When I first starting teaching EFL back in 2003, I had no training whatsoever. Luckily, my employer in Japan provided a three-day crash training course, which was sufficient to get fresh teachers started. When I went to work for a university Intensive English Program two years later, I was surprised to find no such training program in place. How can teachers receive training for teaching housewives how to talk about movies, but be left to their own devices when it comes to preparing international students for entrance into university?
This question remains unanswered to this day—even at my most recent job teaching in an IEP, training on the basics of English for Academic Purposes (EAP) was not provided. In my own Masters course, I received a lot of information in the way of history, theory, research skills, and the variety of methods employed in the classroom, yet very little in the way of practical teaching advice. Most of the training I got in teaching EAP came from reading books on my own, and learning from the mistakes of myself and my colleagues. This seems unusual since it appears that the majority of MA TESOL majors begin working in a university at some point.
What can we do?
This lack of available training in EAP led me to create a short teacher training course online, titled The Basics of Teaching English for Academic Purposes. This course is free, and I would put in a plug here and ask that you take a look, or pass it on to anyone who may be interested. The course aims to provide teachers with a foundation on which they can build skills for teaching EAP. The course outline is as follows:
1. What is EAP?
2. The Importance of Vocabulary in the EAP Course
3. Teaching Discourse Markers
4. Teaching and Assessing Note-taking Skills
5. Teaching and Assessing Discussion
6. Planning and Teaching the EAP Course
The course does not address the areas of explicit reading and writing instruction, areas which would require their own course. The guiding questions as I designed the course were:
1. What do I wish I would have known before starting to teach EAP?
2. What would teachers new to EAP need to know to hit the ground running?
So once I knew the “what,” I needed to know how I would get this course out to the masses. This led me to research various platforms for hosting and delivering content online. These ranged from free to expensive, intuitive to nebulous, and obscure to ubiquitous.
How can we do it?
Asynchronous online learning is hot, and getting hotter all the time. The leader in this relatively new platform is udemy (lowercase “u”). The top-earning instructors on udemy earned over $5 million combined last year, granted the majority of courses offered on udemy are in the fields of tech and entrepreneurship. However, as teachers I do not think this is a tool we should ignore. The basis of udemy is that experts in their field can publish a course, charge whatever they want, and make it available to whomever they want. This means that we could develop our own teacher training courses and make them available to new hires or the world. Remember back in high school when we had to sit through an hour-long video before we were allowed to flip burgers at McDonalds? Now we can create courses suited to the needs of our programs and teachers.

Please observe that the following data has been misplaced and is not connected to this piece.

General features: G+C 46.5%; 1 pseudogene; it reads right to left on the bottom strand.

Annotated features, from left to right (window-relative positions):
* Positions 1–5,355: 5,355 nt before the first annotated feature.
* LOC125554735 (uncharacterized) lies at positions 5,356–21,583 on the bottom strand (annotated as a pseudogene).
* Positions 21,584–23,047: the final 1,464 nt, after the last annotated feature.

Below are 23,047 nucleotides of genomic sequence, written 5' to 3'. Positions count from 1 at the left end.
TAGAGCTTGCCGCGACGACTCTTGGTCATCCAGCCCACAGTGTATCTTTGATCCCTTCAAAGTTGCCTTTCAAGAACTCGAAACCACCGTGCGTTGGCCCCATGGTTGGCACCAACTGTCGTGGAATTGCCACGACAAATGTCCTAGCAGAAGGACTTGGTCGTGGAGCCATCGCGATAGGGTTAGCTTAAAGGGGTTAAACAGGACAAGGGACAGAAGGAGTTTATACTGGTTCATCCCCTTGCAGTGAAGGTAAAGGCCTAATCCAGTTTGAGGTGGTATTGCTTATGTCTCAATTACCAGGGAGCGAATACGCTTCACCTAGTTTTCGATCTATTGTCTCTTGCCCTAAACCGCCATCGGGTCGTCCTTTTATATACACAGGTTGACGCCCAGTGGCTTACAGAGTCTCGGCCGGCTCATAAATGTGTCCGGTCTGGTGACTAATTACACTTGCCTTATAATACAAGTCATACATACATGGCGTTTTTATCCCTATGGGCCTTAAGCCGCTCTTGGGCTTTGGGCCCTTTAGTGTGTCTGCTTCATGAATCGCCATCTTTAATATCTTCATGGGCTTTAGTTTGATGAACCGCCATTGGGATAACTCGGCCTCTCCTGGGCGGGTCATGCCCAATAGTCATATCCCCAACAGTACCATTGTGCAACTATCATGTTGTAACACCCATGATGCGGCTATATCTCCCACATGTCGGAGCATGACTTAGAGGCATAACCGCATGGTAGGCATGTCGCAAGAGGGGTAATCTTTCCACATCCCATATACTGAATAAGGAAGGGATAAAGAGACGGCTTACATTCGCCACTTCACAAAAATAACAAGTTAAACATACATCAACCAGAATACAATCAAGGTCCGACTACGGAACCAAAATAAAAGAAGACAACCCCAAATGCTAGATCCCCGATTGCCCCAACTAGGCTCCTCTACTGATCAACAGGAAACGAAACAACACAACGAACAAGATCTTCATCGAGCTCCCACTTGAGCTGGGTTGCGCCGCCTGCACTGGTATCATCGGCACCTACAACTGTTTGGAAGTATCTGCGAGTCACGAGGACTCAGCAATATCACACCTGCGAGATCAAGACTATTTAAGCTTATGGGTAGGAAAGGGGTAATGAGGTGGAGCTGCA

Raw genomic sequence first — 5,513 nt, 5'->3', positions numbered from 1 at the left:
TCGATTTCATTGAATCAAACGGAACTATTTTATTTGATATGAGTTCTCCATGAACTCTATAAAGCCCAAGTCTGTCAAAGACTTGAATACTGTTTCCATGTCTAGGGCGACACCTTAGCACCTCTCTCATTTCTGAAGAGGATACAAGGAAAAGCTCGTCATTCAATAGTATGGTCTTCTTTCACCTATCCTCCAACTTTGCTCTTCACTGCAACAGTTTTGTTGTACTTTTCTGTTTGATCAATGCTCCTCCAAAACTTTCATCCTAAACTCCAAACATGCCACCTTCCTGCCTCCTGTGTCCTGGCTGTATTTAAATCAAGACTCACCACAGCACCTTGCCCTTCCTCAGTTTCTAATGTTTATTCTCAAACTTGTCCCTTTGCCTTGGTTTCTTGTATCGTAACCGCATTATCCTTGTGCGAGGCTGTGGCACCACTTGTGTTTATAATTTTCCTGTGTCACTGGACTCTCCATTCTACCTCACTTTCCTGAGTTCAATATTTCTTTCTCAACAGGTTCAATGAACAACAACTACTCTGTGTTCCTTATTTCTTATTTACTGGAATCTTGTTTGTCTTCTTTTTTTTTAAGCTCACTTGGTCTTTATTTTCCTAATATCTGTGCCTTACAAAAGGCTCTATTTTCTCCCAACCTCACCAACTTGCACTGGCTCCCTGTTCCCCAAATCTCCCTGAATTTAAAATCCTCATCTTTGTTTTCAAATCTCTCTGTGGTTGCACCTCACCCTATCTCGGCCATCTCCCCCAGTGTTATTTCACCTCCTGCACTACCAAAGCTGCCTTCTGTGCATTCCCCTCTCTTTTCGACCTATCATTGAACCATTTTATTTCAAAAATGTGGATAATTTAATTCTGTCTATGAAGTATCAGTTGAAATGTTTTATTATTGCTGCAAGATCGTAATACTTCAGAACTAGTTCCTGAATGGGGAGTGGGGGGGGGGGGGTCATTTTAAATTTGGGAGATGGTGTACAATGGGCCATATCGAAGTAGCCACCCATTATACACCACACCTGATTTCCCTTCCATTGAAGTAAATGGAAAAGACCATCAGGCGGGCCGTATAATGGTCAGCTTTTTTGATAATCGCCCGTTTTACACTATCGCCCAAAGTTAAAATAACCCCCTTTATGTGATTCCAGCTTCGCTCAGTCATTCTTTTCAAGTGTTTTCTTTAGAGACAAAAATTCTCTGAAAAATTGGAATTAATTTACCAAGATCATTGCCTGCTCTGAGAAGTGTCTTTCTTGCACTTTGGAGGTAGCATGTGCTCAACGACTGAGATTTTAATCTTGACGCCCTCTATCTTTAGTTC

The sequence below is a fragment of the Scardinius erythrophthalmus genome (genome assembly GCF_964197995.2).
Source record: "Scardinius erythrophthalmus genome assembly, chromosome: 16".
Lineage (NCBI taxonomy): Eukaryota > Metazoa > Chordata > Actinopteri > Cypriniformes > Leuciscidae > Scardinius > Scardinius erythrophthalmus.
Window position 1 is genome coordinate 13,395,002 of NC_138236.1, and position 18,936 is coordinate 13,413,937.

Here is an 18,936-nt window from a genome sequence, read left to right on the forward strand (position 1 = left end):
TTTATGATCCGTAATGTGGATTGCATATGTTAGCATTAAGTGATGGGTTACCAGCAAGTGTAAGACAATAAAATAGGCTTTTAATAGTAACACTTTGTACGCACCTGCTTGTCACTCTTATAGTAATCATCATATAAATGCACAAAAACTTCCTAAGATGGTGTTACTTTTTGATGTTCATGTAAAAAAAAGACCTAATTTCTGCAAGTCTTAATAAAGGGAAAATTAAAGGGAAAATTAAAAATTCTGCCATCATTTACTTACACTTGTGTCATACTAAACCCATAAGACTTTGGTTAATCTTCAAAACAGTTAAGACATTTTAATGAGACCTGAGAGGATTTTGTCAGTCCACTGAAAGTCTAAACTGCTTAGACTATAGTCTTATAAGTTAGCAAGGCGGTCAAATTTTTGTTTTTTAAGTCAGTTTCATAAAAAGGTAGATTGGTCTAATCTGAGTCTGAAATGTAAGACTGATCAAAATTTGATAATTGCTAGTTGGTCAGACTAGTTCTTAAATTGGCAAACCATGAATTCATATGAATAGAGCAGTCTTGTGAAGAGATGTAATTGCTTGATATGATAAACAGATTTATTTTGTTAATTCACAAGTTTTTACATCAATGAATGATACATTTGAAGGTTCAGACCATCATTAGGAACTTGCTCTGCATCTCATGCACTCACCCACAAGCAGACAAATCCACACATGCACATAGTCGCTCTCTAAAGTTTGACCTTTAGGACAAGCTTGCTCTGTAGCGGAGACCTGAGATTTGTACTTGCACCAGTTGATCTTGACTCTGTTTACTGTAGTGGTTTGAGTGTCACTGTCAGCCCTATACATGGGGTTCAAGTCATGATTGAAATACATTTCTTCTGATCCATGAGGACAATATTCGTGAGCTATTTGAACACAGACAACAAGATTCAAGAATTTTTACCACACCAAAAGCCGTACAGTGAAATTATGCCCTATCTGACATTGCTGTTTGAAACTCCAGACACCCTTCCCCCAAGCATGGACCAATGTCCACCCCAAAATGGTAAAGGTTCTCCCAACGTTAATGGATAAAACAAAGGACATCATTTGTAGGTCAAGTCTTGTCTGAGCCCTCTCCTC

Additionally, the very act of producing a training course is in itself a wonderful opportunity for professional development. While putting together my course on teaching EAP, I had to read up on the field to make sure that I wasn’t spreading misinformation. It also forced me to ask myself “What do I already know about this field?” and “What do I need to learn more about?” I can honestly say that I learned a great deal from the experience, and plan to publish more courses—some for teachers and some for ESL students.
Designing a course using the udemy platform is not rocket science, but there are some things to keep in mind. Udemy has very high standards in terms of video, lighting, and sound. In fact, there are 40 areas that udemy considers before allowing a course to be listed on its “Course Marketplace.” You can find the checklist in the links at the end of this article.
If you don’t have your own video studio, don’t worry. Even if your course does not meet the technical requirements laid out by udemy, you can still publish your course and allow students to access it via a hyperlink. You can also make courses password-protected in order to allow only a select few to take it. This is great for classes and internal training.
As for the administration, udemy is making some improvements, but it does not allow for the same control as other platforms, including backboard. You can assign a quiz—multiple choice, T/F, or fill-in-the-blank— to be completed after each lecture, but you cannot see the individual student scores. You can see a pie chart that will tell you how many got the question wrong or right.
As I mentioned, we can utilize this tool in a number of ways. We can design training courses for new hires—perhaps breathing life into our faculty handbook. We can have our own in-house experts design training courses for new teachers; for example, if a faculty member has decades of experience teaching writing, they can design an induction course for teachers new to academic writing. We can also design courses for our students, in essence flipping our classroom. One concern raised is that designing, filming, and editing a course is initially time-consuming. This is definitely true. However, once your course is up, it is there in perpetuity, for the benefit of all future teachers, students, and trainees.
“The Basics of Teaching English for Academic Purposes” course link: https://www.udemy.com/teach-eap/
udemy’s course checklist:
Joshua Durey’s LinkedIn Web page: www.linkedin.com/in/joshuadurey
udemy’s home page: www.udemy.com